Magic in the Moonlight-Capsule Review

Magic in moonlight pix 2014Magic in the Moonlight is Woody Allen’s newest film. His choice of leading man, Colin Firth, is an inspired one. Firth’s ability to channel the cynicism and power of the rant that Allen perfected is shown in the opening sequence. But the film is paced rather too slowly, and it seems to fizzle in the second half. However the cinematography is gorgeous, with scenes from the South of France and Provence region overtaking most of the thin gruel of a plot.
Allen has been fascinated with magic in film in some of his more successful screenplays-Shadows & Fog comes to mind. In Magic, the central plot deals with a magician attempting to defraud and expose a medium. The idea that a character, Colin Firth’s magician, is attempting to expose this young medium, played by Emma Stone, is not enough to carry the 100-minute film. In the past, Allen has used various sub-plots in the same way that Shakespeare would weave his complex plots together to create artistic masterpieces. The interest of the main characters was always supported by the props of colorful characters surrounding even the thinnest of plots. In this case, the action is carried by the one story line of the medium and Firth’s attempt to expose her.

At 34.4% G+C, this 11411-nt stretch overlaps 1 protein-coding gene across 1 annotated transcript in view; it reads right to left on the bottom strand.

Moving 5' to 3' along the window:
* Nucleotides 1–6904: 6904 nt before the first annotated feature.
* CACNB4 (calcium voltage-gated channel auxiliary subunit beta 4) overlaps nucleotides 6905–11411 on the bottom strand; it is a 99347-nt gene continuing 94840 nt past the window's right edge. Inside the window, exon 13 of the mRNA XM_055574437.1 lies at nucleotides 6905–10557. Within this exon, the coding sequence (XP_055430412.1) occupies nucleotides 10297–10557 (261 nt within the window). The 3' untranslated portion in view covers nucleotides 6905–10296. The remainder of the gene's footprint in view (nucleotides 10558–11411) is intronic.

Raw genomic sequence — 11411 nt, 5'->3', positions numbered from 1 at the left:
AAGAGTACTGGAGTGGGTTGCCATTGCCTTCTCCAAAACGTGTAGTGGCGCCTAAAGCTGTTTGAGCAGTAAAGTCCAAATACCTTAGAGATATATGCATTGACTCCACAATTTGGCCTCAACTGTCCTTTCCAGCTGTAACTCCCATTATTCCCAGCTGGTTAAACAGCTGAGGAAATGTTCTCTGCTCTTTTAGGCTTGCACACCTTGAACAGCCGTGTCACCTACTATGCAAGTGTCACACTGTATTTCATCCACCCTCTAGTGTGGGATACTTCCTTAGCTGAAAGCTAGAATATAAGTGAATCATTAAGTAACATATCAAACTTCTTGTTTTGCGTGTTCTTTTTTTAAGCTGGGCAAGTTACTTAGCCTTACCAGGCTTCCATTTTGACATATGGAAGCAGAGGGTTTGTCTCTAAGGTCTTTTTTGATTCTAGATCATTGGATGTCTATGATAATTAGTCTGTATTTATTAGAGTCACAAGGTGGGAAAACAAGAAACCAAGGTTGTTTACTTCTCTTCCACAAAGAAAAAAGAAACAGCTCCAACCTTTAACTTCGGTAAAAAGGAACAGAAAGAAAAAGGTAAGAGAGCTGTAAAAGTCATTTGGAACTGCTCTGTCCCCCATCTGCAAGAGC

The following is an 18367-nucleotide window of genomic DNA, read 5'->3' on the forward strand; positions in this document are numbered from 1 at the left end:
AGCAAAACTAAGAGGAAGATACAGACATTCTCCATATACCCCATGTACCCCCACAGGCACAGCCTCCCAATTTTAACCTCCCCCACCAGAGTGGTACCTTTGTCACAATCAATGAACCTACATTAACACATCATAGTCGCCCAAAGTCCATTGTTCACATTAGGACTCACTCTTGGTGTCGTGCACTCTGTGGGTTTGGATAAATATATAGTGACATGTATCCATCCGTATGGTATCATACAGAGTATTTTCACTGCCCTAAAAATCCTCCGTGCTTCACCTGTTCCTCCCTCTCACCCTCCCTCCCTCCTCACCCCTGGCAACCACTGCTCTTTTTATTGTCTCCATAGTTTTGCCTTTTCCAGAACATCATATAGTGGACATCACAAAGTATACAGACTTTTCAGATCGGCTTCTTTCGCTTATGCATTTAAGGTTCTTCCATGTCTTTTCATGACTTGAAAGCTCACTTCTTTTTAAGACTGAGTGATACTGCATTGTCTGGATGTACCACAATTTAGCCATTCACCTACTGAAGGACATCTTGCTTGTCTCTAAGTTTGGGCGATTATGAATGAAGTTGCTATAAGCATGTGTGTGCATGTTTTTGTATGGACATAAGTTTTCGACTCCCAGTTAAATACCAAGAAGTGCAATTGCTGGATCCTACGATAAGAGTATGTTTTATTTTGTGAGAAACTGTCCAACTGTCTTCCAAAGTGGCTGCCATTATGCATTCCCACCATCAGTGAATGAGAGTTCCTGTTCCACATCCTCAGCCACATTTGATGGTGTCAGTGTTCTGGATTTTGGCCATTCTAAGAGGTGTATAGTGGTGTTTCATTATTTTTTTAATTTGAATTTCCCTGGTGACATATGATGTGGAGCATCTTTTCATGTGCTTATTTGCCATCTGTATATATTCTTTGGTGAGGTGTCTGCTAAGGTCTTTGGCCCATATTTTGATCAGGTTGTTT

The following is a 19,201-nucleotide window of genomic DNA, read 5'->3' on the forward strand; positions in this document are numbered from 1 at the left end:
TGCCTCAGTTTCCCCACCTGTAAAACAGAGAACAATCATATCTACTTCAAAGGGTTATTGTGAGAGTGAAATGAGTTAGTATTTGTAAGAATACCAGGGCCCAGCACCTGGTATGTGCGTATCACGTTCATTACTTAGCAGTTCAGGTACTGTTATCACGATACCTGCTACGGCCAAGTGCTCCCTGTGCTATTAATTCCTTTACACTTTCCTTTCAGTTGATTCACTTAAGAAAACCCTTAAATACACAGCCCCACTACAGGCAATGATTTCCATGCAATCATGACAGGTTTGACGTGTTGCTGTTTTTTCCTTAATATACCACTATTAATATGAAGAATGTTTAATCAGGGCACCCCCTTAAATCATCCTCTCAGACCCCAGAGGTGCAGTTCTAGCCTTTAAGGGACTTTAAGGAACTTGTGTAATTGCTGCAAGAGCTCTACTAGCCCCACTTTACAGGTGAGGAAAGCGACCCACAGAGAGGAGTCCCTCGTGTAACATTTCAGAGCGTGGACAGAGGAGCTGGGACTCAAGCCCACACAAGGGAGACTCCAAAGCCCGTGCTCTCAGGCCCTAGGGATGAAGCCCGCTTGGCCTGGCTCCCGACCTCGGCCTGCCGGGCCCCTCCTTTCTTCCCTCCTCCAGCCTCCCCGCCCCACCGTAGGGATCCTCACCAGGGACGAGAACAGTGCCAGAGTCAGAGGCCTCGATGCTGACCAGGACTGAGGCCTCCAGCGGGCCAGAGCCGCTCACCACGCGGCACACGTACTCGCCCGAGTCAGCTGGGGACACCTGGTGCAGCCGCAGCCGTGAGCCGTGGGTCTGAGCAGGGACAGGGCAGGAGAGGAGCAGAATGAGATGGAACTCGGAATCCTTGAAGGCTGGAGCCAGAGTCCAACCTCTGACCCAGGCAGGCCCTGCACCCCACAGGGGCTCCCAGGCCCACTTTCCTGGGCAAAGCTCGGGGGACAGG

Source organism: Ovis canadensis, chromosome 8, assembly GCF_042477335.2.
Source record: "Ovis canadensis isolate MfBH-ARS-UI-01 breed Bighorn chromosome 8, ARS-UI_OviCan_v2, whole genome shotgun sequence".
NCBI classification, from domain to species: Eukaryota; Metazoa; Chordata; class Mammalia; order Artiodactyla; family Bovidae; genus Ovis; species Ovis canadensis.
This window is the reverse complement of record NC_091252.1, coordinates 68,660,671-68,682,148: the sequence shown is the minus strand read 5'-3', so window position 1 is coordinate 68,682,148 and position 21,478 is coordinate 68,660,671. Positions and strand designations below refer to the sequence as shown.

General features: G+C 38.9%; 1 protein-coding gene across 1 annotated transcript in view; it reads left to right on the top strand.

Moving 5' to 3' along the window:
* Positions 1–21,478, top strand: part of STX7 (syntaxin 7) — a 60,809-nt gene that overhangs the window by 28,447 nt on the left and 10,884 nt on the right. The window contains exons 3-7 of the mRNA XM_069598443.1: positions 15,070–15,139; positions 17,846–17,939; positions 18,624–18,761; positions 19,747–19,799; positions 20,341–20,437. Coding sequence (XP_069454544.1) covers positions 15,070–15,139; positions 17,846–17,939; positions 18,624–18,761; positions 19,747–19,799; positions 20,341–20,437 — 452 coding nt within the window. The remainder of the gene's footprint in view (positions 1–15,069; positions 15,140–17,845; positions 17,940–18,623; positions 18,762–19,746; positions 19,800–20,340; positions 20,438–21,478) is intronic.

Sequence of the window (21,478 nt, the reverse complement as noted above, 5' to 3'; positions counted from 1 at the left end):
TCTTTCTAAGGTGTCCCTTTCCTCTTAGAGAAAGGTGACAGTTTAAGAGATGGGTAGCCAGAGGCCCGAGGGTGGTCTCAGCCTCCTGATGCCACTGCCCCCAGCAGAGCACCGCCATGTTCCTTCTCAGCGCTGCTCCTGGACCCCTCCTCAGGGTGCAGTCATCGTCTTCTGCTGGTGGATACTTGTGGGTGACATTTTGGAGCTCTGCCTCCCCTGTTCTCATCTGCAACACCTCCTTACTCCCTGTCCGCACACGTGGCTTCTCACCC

The sets and characters are gorgeously presented, and like a banquet laid out before us, we expect to dine on one of Woody Allen’s classic comedies. In this case, to those of us who have followed his career, it’s painfully obvious that Woody Allen’s bag of cinematic tricks is definitely on the decline. This is not his best work, yet there are some glimpses of his former glory within the film. Firth’s Aunt Vanessa, played by Eileen Atkins, is one delightful surprise.
Go and see Magic in the Moonlight only if you love Woody Allen comedies. Or better still, rent Shadows & Fog to see Allen working at the top of his game

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Author of "6 Degrees of Film: The Future of Film in the Global Village", Ms. Johnson continues to blog on film and publishes a newsletter plus the Flipboard magazine 6 Degrees of Film @ the Movies. Her book is currently available on Amazon at

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